The judge found that following the plain view observation  “[t]he two officers who had entered the apartment then secured the apartment pending the issuance of a search warrant.”   Trooper O'Neil thereafter prepared an application for a search warrant and a supporting affidavit.   There is no indication that anyone otherwise had initiated the application for a search warrant prior to the officers' leaving the apartment or that it was impracticable to do so.2  The evidence at the suppression hearing established only that it was Trooper O'Neil's “intention” to obtain a warrant at the time he entered the apartment.

In his affidavit in support of the application, Trooper O'Neil justified the warrantless entry on the ground that “potential co-conspirators could be aware of the [p]olice detection” of Graciano and the defendant.3  The judge correctly determined that this was the only explanation entered in evidence during the suppression hearing of a “possible reason for entering the apartment in the manner [the police] did,” and in effect concluded that there was no exigency, in that the circumstances described did not constitute “such a compelling necessity for immediate action as will not brook the delay of obtaining a warrant.”   See United States v. Adams, 621 F.2d 41, 44 (1st Cir.1980) (using the same words to describe “[t]he ultimate test” for determining exigency).   The search conducted pursuant to the warrant  resulted in the seizure of numerous items in addition to those on the kitchen table.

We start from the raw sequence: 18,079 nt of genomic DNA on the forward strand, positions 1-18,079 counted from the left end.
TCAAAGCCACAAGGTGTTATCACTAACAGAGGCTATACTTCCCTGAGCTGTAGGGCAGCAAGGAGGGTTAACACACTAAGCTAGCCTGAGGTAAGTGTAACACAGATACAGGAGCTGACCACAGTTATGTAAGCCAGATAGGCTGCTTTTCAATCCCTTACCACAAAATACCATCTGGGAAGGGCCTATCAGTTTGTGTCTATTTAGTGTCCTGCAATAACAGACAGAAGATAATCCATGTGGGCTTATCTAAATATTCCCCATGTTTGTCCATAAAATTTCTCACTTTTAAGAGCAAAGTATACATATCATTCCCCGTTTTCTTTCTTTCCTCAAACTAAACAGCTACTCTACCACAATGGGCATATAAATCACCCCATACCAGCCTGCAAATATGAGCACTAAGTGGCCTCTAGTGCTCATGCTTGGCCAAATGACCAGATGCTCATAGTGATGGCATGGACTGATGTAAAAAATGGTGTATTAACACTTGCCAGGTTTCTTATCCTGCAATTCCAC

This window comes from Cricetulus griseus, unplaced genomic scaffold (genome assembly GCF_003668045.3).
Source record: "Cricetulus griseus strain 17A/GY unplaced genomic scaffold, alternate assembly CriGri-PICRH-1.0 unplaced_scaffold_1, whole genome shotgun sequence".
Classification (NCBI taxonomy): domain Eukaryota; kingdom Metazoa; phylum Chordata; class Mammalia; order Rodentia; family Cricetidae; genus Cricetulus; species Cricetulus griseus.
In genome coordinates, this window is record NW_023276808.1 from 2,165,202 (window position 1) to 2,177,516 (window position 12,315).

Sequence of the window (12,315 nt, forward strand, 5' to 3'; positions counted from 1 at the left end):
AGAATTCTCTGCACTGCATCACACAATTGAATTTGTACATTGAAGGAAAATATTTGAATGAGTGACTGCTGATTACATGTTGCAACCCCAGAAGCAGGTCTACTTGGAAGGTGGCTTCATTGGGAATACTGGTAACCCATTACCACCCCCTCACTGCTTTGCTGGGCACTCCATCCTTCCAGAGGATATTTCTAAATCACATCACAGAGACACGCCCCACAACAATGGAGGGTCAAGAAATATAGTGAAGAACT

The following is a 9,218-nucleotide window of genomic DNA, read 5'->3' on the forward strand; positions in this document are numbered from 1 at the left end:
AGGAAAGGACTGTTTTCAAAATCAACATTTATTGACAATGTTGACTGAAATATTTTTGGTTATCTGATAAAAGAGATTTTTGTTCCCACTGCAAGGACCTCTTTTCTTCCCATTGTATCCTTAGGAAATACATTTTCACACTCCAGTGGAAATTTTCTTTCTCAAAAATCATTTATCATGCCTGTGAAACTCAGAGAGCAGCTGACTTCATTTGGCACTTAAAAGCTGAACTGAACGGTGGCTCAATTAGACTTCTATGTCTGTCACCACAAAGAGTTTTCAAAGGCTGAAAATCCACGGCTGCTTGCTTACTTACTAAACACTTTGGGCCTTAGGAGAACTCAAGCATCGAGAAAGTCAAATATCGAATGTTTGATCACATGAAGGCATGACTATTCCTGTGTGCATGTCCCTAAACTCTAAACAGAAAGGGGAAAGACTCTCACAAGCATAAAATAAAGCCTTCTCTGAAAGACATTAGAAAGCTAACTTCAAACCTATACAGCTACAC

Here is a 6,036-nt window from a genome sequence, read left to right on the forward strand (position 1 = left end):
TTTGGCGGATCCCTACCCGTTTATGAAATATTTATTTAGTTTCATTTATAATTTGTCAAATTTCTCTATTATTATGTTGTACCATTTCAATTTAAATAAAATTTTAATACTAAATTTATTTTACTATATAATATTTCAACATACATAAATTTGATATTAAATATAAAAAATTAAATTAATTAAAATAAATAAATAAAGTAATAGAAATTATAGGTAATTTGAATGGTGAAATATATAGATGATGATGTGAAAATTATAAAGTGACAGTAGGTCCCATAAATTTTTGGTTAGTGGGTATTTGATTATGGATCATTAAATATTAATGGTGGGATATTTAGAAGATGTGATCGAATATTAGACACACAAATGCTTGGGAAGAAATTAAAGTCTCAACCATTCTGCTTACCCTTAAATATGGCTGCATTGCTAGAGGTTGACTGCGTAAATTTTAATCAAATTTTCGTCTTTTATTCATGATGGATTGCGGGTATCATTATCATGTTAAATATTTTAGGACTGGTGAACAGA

On appeal, the Commonwealth argues, citing Commonwealth v. Blake, 413 Mass. 823, 604 N.E.2d 1289 (1992), that the police did not need exigent circumstances to enter the defendant's apartment, but were permitted to “secure the premises from within” and, therefore, their plain view observation while lawfully in the apartment could be used in obtaining a warrant.   See Commonwealth v. Forde, 367 Mass. 798, 803, 329 N.E.2d 717 (1975) (a plain view discovery is not a “search” within the meaning of the Fourth Amendment).   In Blake, which involved a warrantless forcible entry into a residence, the court, citing Segura v. United States, 468 U.S. 796, 810, 104 S.Ct. 3380, 82 L.Ed.2d 599 (1984), stated that “[s]ecuring a dwelling, on the basis of probable cause, to prevent the destruction or removal of evidence while a search warrant is being sought is not itself an unreasonable seizure of the dwelling or its contents.”  Commonwealth v. Blake, supra at 829, 604 N.E.2d 1289.

 Discussion. “We start our discussion by restating the well known rule that warrantless entries are per se unreasonable unless they fall within one of the few narrowly drawn exceptions to the Fourth Amendment warrant requirements.”  Commonwealth v. Amaral, 16 Mass.App.Ct. 230, 233, 450 N.E.2d 656 (1983).   Among the most common exceptions is that of “exigent circumstances,” which permits a warrantless police search of premises, upon probable cause and a reasonable belief that evidence or contraband is at imminent risk of destruction.  Ibid. Choosing not to contest the judge's determination that there were no exigent circumstances,4 the Commonwealth relies on the proposition that police, having probable cause to search, may secure the premises to be searched, pending issuance of a warrant, “to prevent the potential destruction or loss of evidence related to the defendant's drug transactions.”   As stated, that proposition is based on settled law to the effect that even absent exigency “police officers may secure an area to be searched before a warrant is procured ․ as long as the search does not  commence before issuance of the warrant” (citation omitted).   Commonwealth v. Yesilciman, 406 Mass. 736, 743, 550 N.E.2d 378 (1990).